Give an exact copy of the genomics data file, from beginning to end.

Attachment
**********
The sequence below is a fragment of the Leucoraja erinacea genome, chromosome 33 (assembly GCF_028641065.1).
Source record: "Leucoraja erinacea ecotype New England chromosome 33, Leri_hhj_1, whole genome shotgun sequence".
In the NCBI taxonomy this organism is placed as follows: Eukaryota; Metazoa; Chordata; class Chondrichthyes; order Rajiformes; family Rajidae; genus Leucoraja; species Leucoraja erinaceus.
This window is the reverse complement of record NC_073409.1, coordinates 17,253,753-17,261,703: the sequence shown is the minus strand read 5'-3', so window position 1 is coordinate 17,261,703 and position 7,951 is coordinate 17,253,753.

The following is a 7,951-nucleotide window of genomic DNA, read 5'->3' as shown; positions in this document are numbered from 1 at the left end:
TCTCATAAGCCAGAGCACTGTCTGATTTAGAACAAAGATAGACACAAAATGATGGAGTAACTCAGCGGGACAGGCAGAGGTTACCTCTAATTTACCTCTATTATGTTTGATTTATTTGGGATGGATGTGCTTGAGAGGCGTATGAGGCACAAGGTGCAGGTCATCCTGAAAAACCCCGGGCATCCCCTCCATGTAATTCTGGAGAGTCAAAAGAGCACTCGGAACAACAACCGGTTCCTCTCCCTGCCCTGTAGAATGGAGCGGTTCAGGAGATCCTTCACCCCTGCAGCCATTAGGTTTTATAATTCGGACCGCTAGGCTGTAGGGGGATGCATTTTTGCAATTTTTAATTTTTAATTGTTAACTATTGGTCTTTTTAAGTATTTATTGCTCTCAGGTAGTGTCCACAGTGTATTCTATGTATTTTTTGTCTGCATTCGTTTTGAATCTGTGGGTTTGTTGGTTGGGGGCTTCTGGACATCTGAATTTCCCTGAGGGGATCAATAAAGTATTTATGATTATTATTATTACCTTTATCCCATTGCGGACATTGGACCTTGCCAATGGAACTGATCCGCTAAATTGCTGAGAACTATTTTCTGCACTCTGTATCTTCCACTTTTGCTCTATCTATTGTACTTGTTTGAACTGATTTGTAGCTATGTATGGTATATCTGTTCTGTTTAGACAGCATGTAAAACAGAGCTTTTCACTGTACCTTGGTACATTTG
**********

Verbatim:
The sequence below is a fragment of the Leucoraja erinacea genome, chromosome 33 (assembly GCF_028641065.1).
Source record: "Leucoraja erinacea ecotype New England chromosome 33, Leri_hhj_1, whole genome shotgun sequence".
In the NCBI taxonomy this organism is placed as follows: Eukaryota; Metazoa; Chordata; class Chondrichthyes; order Rajiformes; family Rajidae; genus Leucoraja; species Leucoraja erinaceus.
This window is the reverse complement of record NC_073409.1, coordinates 17,253,753-17,261,703: the sequence shown is the minus strand read 5'-3', so window position 1 is coordinate 17,261,703 and position 7,951 is coordinate 17,253,753.

The following is a 7,951-nucleotide window of genomic DNA, read 5'->3' as shown; positions in this document are numbered from 1 at the left end:
TCTCATAAGCCAGAGCACTGTCTGATTTAGAACAAAGATAGACACAAAATGATGGAGTAACTCAGCGGGACAGGCAGAGGTTACCTCTAATTTACCTCTATTATGTTTGATTTATTTGGGATGGATGTGCTTGAGAGGCGTATGAGGCACAAGGTGCAGGTCATCCTGAAAAACCCCGGGCATCCCCTCCATGTAATTCTGGAGAGTCAAAAGAGCACTCGGAACAACAACCGGTTCCTCTCCCTGCCCTGTAGAATGGAGCGGTTCAGGAGATCCTTCACCCCTGCAGCCATTAGGTTTTATAATTCGGACCGCTAGGCTGTAGGGGGATGCATTTTTGCAATTTTTAATTTTTAATTGTTAACTATTGGTCTTTTTAAGTATTTATTGCTCTCAGGTAGTGTCCACAGTGTATTCTATGTATTTTTTGTCTGCATTCGTTTTGAATCTGTGGGTTTGTTGGTTGGGGGCTTCTGGACATCTGAATTTCCCTGAGGGGATCAATAAAGTATTTATGATTATTATTATTACCTTTATCCCATTGCGGACATTGGACCTTGCCAATGGAACTGATCCGCTAAATTGCTGAGAACTATTTTCTGCACTCTGTATCTTCCACTTTTGCTCTATCTATTGTACTTGTTTGAACTGATTTGTAGCTATGTATGGTATATCTGTTCTGTTTAGACAGCATGTAAAACAGAGCTTTTCACTGTACCTTGGTACATTTG